A couple of weeks ago, Joe Rogan had a guest on his podcast named Firas Zahabi. I do not watch the podcast, but I do watch the suggested clips if they sound interesting. In this instance, the title of the clip was Joe Rogan debates the philosophy of science with Firas Zahabi, which certainly sounded interesting to me.
It turns out I was not let down, as I found the clip - which turned out to be over an hour - to be very thought provoking. There is in truth a lot I could say about this one video and the topics addressed in it, but for this post, I want to speak on the process of a scientific revolution that was touched on by Joe Rogan's guest.
I obviously do not recall what was said word for word, but to paraphrase, the process was described in a manner akin to the following;
In the scientific field, when new information arises that is contrary to the status quo, the information is largely ignored and swept under the rug, for there is nowhere else to put it as it doesn't fit with the current scientific understanding of how the universe operates.
However, as more and more information arrives that is contrary to the current scientific paradigm, and as more of it gets swept under the rug, the massive bulge beneath that rug becomes harder and harder to ignore, forcing a search for a new paradigm that will have a place where all that information can fit.
Such a search will inevitably lead to the adoption of a new scientific understanding of the universe, one which allows us to make sense of both our historical and recent findings.
When I first heard this described in such a way, I thought it explained an awful lot about the abuses taken by much of the scientific community in recent years. But I also recognized that the field of science is not the only thing that can be explained by this "under the rug" analogy.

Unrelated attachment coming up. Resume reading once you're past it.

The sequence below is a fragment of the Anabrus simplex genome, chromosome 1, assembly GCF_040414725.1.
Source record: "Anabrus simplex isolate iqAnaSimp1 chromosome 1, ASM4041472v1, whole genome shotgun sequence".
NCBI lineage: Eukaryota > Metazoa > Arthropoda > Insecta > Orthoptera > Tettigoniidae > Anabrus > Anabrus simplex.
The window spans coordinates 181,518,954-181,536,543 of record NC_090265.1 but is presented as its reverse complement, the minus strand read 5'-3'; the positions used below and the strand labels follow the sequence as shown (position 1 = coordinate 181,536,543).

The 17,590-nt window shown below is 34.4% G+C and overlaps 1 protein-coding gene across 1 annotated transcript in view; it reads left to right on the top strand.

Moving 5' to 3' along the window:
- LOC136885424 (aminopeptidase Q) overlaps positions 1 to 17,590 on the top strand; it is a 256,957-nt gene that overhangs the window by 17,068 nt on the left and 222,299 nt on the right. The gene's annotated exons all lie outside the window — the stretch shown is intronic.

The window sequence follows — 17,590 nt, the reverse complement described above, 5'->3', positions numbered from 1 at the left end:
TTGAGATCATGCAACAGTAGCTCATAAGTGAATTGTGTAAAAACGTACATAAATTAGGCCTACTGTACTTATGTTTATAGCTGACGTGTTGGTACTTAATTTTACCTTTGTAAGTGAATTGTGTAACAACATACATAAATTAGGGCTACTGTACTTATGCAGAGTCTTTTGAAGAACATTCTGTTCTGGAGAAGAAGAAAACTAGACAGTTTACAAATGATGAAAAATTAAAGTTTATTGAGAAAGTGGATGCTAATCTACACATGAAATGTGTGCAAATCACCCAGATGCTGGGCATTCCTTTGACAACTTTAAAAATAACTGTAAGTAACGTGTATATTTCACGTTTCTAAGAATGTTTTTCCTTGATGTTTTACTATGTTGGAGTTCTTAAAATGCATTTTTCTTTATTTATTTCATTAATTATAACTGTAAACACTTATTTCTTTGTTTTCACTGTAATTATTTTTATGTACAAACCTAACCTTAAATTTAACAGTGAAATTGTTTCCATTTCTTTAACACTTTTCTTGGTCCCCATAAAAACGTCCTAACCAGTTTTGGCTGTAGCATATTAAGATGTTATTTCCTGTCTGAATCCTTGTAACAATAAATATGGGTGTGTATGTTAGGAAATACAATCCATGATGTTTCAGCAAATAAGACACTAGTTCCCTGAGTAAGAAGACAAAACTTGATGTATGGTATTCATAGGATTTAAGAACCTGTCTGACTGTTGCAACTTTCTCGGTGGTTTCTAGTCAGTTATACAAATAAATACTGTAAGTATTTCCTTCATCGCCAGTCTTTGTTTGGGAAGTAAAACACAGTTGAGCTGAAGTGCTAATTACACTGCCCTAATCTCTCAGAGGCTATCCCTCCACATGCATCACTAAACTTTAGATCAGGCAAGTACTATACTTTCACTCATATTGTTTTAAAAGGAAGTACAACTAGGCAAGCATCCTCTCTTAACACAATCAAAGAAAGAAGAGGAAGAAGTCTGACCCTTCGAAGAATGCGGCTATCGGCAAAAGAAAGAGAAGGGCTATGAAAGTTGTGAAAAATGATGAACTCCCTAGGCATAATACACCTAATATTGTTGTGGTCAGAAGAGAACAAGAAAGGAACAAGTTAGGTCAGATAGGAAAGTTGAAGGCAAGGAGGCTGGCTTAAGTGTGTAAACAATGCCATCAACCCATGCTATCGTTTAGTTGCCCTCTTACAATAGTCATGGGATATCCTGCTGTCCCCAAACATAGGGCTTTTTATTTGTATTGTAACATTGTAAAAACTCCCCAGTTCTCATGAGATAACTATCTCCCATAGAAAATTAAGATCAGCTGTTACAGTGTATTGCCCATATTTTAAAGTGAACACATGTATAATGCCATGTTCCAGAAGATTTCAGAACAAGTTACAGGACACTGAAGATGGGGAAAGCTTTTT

The process of a scientific revolution, to me, sounds an awful lot like how the human mind deals with information that contradicts their current set of beliefs, and how the process of a paradigm shift within any given consciousness would occur.
It seems then that scientific method is our own innate method of discerning the universe we live in, and so we are guilty on an individual level of the same closed-mindedness we often see from the field of science.
This observation got me thinking. If we know what someone's beliefs are, and we know they are wrong, could we be selective about what information we present them? If we can decide what facts or anomalies they are forced to sweep under their own mental rug, then we will also know what solution to offer later that will have a place for all that information that previously would not fit.
Further more, it got me questioning what life would be like for a human who had not a single belief. I once thought such a mindset would be advantageous, but after giving it more thought, I no longer consider this to be the case.
Without any beliefs, one cannot have any goals, for who wants to set their self a task to accomplish if they do not believe there is anything to be gained from it. Without any beliefs, we can have no morality, for if one does not believe in right and in wrong, then there is nothing to inform them what they should and should not do. In fact, it seems to me that without beliefs, one cannot make any sense at all of the world or of their self.
Beliefs seem to be the building blocks of understanding our minds make use of to figure out who we are and what our place is in the universe. So we should not be afraid of adopting beliefs. We should be afraid only of defending them.
Having no beliefs is a chaotic way to live. But having beliefs that are fluid, and can be knocked down and replaced without fear or discomfort, is the healthiest way to maintain a mind. One must only accept that a belief is not a definitive, and that it is okay to believe in things that are not true as long as we remain open to updating our understandings upon the reception of new information that is counter to what we previously believed.